FCA: Small firms need to manage financial crime risks
The two reviews published today follow related work by the FCA’s predecessor on banks in 2011 and intermediaries in 2010.
While the reviews found some firms had made good progress in addressing areas of weakness and saw examples of good practice, there were significant shortcomings at other firms.
The FCA has proposed further guidance for all firms to ensure that expectations are clear.
Tracey McDermott, FCA director of enforcement and financial crime, said: “Firms must take their responsibility to reduce the risk of financial crime seriously. Significant improvements are still required in this area.
“To do that successfully requires firms to use their judgement and common sense. That is not about box ticking or wholesale de-risking. It is about firms getting the basics right – understanding their customers, the risks they pose and managing those risks proportionately and sensibly.”
The FCA reviewed ten commercial insurance intermediaries and 21 banks – ten of these firms (five banks and five intermediaries) were also part of the 2010 and 2011 thematic reviews. The FCA found:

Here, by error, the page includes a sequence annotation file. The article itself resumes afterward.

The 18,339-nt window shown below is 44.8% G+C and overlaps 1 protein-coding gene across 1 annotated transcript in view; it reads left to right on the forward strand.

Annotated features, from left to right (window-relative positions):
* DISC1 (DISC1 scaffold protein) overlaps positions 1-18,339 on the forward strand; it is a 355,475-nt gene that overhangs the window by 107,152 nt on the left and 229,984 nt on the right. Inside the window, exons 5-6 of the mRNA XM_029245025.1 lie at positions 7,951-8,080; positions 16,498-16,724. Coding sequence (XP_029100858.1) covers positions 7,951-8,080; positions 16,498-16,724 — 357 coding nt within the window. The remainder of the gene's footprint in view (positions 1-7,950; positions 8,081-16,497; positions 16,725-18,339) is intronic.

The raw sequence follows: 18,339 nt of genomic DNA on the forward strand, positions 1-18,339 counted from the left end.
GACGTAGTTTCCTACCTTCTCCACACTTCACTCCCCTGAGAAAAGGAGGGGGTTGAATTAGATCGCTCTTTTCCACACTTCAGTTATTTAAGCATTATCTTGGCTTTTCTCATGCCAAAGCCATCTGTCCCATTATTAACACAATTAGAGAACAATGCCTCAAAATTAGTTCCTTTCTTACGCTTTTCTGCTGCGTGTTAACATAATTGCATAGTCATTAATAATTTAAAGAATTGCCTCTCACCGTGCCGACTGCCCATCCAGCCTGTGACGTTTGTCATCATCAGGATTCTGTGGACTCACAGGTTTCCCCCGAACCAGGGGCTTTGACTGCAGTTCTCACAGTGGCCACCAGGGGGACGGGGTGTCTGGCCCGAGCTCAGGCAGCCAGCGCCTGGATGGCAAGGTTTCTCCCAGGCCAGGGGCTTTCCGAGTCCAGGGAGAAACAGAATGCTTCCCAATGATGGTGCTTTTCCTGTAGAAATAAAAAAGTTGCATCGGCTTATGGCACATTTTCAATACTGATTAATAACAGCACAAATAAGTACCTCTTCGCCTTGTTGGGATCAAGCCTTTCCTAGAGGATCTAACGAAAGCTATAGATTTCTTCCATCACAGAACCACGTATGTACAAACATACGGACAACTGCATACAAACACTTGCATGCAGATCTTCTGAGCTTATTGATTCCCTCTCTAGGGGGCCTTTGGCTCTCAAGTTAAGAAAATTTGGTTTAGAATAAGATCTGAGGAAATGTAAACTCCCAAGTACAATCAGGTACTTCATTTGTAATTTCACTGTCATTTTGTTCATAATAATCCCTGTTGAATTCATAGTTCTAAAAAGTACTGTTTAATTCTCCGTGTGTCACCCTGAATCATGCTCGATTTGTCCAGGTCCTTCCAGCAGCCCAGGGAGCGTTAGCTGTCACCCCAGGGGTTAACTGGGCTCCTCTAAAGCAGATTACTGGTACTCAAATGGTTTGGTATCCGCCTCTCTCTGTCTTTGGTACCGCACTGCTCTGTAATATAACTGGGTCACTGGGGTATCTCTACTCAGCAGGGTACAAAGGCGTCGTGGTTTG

• Despite extensive work over recent years to address key issues, there were significant and widespread weaknesses in most banks’ anti-money laundering systems and controls, and in some banks’ sanctions controls. Although senior management engagement had improved, a third of banks had inadequate resources; staff often had weak knowledge of money laundering risks; and some overseas banks struggled to reconcile their group policies with higher UK requirements. Since the FCA’s review, several banks have replaced their Money Laundering Reporting Officers; four firms have temporarily restricted their business whilst they correct the weakness in their controls; and the FCA has instructed three banks to undertake an independent review of their systems and controls (a skilled person’s review); and two firms have been referred to the enforcement division for investigation.
• Overall, most intermediaries’ controls failed to manage bribery and corruption risk effectively. While some intermediaries’ policies on remuneration, hospitality and training had improved since the last review, bribery and corruption risk assessments were often too narrow and many firms failed to take a rounded view of the risks associated with individual relationships. Half of the third party and client files reviewed were inadequate and senior management oversight was often weak.
These reviews, enforcement action, and proposed new guidance – which updates the FCA’s financial crime guide for firms – reflect the FCA’s objectives to ensure markets work well, enhance the integrity of the UK financial system and ensure consumers are appropriately protected.